Do Americans Know What Poverty Is?
|August 13, 2012||Posted by Roshawn Watson under Personal Finance, US Economy|
Increasingly, I’ve become aware that the definitions of “poverty” and “low income” have changed. Fortunately, long gone are the times during the Great Depression where the typical poor would get into bread lines for rations. During the Great Recession, it is a decidedly different portrait altogether (not to diminish anyone’s suffering). Over the years, we have lightly addressed “broke people” trying to look wealthy with My Big, Fat, Trashy Home, The Phony Rich, Broke People Stop Giving Me Financial Advice, Broke People Afford Everything, and many others articles. The truth is that there is a serious ongoing debate as what constitute being “poor” in America. Political arguments and ideology aside, do Americans even know what poverty is?
Data Suggest Some Technology are Shared Equally By “Poor” and “Nonpoor” Alike
One reason it is difficult to define who is poor in America nowadays is because you can not presume wealth based on possessions. Many modern conveniences once considered luxuries are now taken for granted and deemed “essential.” If this sounds exaggerated, consider that 62% of households earning less than $20,000 per year own between 2 and 4 televisions compared to 68% of those earning $120,000 or more. While the 2009 Residential Energy Consumption Survey didn’t provide statistical analysis for this comparison, I wouldn’t be surprised if those numbers were statistically the same. Moreover, the Heritage Foundation found that nearly two-thirds of poor households have cable or satellite TV, and greater than half of poor households with children have a video game system, such as Xbox or Playstation.
Sixty-two percent of households earning less than $20,000 per year own between 2 and 4 televisions compared to 68% of those earning $120,000 or more.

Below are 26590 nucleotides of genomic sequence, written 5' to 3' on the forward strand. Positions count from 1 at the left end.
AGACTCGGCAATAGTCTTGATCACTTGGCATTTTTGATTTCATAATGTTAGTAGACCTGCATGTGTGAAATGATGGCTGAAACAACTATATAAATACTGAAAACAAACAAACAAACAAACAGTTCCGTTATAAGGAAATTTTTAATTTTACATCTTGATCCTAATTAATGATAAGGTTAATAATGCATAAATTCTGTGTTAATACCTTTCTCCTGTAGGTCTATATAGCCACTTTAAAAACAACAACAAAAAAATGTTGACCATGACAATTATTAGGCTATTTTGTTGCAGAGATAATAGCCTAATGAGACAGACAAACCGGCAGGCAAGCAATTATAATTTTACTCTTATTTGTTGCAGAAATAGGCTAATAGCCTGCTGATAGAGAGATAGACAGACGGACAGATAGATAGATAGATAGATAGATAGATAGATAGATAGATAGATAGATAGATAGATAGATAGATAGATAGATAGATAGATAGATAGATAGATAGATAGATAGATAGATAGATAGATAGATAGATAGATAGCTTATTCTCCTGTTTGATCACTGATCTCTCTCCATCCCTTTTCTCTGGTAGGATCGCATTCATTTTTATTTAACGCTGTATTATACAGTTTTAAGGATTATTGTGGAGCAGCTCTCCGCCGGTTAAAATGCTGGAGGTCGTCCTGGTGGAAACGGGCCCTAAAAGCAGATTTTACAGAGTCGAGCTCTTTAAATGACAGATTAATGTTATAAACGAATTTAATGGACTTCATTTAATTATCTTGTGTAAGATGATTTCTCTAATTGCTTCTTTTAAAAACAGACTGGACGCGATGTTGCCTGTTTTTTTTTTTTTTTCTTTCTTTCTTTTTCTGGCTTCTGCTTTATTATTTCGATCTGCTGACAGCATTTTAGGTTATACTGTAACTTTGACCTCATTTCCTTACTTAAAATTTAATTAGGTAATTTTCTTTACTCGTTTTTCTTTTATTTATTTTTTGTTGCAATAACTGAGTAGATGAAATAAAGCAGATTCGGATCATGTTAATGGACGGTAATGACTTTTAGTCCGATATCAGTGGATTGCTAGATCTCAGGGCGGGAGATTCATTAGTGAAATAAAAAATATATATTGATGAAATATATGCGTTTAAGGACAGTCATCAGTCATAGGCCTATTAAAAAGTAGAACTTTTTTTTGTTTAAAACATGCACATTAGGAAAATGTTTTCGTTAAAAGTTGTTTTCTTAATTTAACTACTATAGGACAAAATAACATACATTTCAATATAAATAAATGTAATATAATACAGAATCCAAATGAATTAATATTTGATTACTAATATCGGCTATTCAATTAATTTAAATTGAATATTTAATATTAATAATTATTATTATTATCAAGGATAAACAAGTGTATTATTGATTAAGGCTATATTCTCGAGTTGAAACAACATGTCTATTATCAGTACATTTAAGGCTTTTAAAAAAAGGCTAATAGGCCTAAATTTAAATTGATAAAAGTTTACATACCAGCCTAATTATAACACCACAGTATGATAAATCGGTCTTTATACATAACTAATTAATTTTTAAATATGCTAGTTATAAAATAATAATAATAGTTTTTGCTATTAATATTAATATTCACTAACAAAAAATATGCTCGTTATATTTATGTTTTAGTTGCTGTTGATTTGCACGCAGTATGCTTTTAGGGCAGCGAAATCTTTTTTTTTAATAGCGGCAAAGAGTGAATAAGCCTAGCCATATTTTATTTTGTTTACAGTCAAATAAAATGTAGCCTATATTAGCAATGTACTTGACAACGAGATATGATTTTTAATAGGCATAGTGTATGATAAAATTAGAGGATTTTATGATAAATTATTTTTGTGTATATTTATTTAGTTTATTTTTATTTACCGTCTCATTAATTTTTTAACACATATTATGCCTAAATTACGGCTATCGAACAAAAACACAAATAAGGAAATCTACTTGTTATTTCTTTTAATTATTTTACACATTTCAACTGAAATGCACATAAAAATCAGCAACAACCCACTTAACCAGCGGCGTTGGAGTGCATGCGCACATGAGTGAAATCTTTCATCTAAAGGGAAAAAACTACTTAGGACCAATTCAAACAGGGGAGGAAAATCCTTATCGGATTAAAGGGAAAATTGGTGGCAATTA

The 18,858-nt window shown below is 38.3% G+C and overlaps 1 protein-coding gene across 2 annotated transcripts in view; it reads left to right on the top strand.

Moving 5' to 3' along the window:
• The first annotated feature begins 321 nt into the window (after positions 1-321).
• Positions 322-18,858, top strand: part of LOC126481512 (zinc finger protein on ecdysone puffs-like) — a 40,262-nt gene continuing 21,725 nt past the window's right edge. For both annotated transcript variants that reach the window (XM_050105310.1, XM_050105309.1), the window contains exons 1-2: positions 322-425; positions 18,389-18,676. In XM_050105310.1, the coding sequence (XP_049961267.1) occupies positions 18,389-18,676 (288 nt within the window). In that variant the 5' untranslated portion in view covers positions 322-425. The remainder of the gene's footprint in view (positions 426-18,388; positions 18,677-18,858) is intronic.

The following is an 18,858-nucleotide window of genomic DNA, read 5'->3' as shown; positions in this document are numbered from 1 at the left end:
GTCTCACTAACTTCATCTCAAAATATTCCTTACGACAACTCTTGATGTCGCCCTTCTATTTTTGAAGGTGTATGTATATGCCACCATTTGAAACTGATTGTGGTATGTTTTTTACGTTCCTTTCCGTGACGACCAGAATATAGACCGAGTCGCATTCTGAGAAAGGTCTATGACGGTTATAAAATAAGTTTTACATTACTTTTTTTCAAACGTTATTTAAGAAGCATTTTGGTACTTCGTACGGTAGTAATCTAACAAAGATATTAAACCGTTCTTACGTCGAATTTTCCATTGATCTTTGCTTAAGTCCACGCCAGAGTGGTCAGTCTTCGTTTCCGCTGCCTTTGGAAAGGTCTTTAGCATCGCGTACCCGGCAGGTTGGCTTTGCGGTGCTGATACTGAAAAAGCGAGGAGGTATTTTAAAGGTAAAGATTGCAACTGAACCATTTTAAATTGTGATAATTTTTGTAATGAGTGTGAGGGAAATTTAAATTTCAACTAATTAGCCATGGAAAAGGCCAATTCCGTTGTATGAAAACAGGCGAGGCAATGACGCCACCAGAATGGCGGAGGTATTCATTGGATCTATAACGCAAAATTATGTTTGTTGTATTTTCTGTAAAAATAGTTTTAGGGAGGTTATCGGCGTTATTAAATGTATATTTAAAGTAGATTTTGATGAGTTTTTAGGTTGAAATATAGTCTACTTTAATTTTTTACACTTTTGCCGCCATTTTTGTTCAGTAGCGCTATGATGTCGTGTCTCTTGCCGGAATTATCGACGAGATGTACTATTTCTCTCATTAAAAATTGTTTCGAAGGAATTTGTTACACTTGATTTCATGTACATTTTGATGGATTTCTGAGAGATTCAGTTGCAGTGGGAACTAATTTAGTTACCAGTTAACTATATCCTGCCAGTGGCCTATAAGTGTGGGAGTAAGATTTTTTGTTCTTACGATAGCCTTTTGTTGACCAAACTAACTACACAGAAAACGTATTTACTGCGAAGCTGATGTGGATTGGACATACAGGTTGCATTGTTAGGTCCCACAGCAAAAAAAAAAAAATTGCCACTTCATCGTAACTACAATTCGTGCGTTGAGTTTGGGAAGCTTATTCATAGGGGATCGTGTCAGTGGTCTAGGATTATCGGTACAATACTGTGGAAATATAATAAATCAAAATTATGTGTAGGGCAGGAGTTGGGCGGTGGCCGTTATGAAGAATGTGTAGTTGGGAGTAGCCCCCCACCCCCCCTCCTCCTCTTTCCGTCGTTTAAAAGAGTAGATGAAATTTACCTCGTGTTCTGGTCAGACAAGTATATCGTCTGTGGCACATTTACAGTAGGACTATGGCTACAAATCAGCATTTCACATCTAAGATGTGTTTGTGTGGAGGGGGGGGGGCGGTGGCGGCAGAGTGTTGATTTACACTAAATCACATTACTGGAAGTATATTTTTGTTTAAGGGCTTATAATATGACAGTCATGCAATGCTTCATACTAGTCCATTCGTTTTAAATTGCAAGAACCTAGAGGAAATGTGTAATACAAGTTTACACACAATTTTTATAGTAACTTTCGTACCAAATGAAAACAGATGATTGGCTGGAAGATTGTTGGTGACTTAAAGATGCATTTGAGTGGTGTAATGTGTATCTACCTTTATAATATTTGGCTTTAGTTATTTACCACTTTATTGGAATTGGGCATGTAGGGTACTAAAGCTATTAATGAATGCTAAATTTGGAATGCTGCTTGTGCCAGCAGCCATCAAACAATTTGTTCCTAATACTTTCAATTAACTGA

Of course, not all technology is equally shared at all income levels. For instance, 52% of the lowest income families do not have a computer compared with a mere 3% of the highest income homes. Likewise, around 69% of the poorest households do not use a dishwasher while only 10% of the richest are without this convenience. Nonetheless, the data certainly indicate that depicting the typical American poor as being extremely deprived may not be entirely accurate.
Related Article: My Big, Fat, Trashy Home: The Fall of the McMansion
Who are the “Poor” Anyway?…. Apparently Almost Everybody!
Part of the challenge in defining poverty is the measure used to classify income. For example, did you know half of the people in the US are considered “poor” or “low income?” That shocking statistic comes from USA Today: “48% of Americans — 146.4 million people — were either in poverty or were low income, meaning they earned between 100% and 199% of the poverty level.” That perfectly illustrates just how all encompassing our definition of “poor” can be. The data suggest that poverty, what many people would consider a deviation from normal (i.e., the middle class), is downright commonplace. In fact, with half of the US qualifying as poor or low income, anyone would be hard-pressed to find someone NOT affected directly or indirectly by poverty.
Related Article: The Phony Rich
One obvious downside, with no disrespect or insensitivity intended, to defining poverty and low income so broadly in the US is that it diminishes the potency of what being poor really means. I attended a recent show by comedian Bill Cosby, and he indicated that many of us today have very little concept of what being poor really meant during his childhood (i.e., before television was invented). Based on his description of his parents denying his request for 10 cents to purchase the “best (toy) race car in world” (and other funny musings), I’m inclined to agree, inflation or not. I suspect some of us have strong cognitive biases to reject any notion that we’re not as poor as we think we are; after all, wealth is constantly portrayed negatively anyway, so many of us harbor inherent negativity towards wealth (even if they are subconscious). Additionally, being labelled as poor also shields us from criticism for not being able to afford a more affluent lifestyle or having “too much.” If everyone is struggling to make it, there’s solidarity rather than division and strife.